Office hours are for going over problems that you are having with homework, tests, or lectures you have attended. They are not for making up missed lectures. Coming to class is your responsibility and lecture material will be crucial to course development and your success.
USB memory stick used to transfer your computer programs between computers when working in the computer lab
(Optional): Matlab Software (Student Version). Available at Campus Bookstore.
Math 448 revisits many themes of Math 248 in greater depth, with more emphasis on mathematical analysis, and with an enlightened eye toward algorithm improvement and refinement of techniques. Specifically, topics include error propagation and analysis of error, stability and condition, numerical linear algebra (including iterative methods), approximation methods (e.g., spline interpolation and least-squares techniques), numerical integration techniques, and time-permitting, additional topics such as digital filtering. Unlike Math 248, no class time will be devoted to computer programming per se; that is, students are expected to bring modest programming proficiency to the class. Most, if not all, of the numerical techniques to be studied are of practical utility.
Math 449 will extend the notions of 448 to the numerical solution of ordinary and partial differential equations.
Reasonable proficiency in a high-level programming language such as Matlab (preferred), Fortran 90, or C is expected.
Computer labs with Matlab and Fortran are Miller G080, Burruss B030, Burruss B130, and Roop 103. If desired, an account on a Linux server is availabe for you with Matlab and Fortran. See me for details.
|Programming Assignments (2)||30%|
Note: All assignments factor into your grade. This means: no grades will be dropped.
Your weighted average (as a percentage) determines your grade for the class on the standard 10pt scale (i.e. 100-90 = A to A-, 89-80 = B+ to B-, 79-70 = C+ to C-, 69-60 = D, below 60 = F). The grades for this class are generally not curved.
Extra Credit is available for attending the Department Colloquia on Monday afternoons. If you attend one or more of these colloquia, write a short paragraph summarizing the seminar and turn in for +1/2 point extra credit on a HW score.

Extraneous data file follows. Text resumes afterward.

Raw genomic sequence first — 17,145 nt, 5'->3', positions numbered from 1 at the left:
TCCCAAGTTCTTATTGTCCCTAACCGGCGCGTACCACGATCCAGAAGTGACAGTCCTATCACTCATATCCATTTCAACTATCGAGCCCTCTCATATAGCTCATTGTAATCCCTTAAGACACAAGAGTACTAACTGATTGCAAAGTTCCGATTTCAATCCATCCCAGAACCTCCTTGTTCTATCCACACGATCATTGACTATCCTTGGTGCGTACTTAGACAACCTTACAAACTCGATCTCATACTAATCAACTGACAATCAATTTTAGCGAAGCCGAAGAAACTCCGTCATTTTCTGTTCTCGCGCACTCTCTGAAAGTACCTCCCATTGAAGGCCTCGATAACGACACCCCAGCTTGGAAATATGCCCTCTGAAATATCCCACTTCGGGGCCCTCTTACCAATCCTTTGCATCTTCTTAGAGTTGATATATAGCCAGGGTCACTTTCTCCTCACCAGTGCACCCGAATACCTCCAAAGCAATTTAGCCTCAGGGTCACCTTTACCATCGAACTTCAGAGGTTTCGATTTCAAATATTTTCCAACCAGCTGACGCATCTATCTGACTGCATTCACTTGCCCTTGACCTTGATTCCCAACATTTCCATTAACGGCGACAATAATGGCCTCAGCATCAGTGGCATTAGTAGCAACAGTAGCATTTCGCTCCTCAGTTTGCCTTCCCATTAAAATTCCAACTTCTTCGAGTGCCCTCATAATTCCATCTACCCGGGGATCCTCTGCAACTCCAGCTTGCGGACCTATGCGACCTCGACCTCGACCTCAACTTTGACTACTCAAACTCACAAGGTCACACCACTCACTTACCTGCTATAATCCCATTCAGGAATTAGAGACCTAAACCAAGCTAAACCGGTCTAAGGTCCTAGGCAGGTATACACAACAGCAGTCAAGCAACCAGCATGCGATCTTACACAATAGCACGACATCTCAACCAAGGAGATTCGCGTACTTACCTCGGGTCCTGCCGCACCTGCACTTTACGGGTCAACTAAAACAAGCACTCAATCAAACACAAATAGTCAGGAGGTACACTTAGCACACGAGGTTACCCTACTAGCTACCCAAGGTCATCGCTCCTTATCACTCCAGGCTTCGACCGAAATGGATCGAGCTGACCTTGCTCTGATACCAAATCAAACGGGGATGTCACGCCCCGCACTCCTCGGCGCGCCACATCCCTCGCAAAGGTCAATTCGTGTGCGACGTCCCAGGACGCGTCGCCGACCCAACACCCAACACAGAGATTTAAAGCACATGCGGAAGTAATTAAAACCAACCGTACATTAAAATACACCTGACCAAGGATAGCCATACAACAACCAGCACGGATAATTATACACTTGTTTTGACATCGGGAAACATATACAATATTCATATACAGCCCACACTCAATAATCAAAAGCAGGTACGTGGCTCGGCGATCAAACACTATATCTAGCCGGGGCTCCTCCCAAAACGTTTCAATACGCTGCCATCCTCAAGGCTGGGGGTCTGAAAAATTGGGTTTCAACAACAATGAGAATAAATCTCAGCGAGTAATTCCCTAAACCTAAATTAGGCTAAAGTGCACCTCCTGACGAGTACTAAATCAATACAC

Lecture attendance is required, although attendance will not be recorded. The homework assignments will require a combination of written exercises and programming. The exercises will involve the design and analysis of algorithms and will require mathematical proofs in some cases.
Homework assignments will be accepted one date late with 20% penalty. No homework will be accepted more than one day past the due date. Late projects will not be accepted.
There will be two programming projects. These are of a larger-scale than the weekly HW assignments. To prepare you for your up and coming entrance into the real world, the final product of these projects will be an oral presentation. You will also have the opportunity to present the first project as a poster in the upcoming SUMS Conference on Saturday, October 18. There will be a midterm and a final. The final will be comprehensive, but will emphasize the material covered after the midterm.
Honesty with oneself and with others is of utmost importance in life. We will strictly abide by the JMU Honor Code. Any breach of the honor code results in failure in this course. I encourage working in groups but not copying in groups. Functionally or logically identical programs are considered violations of the honor code to be prosecuted rigorously. If you have any questions about what does or does not fit under the umbrella of academic integrity, please contact me.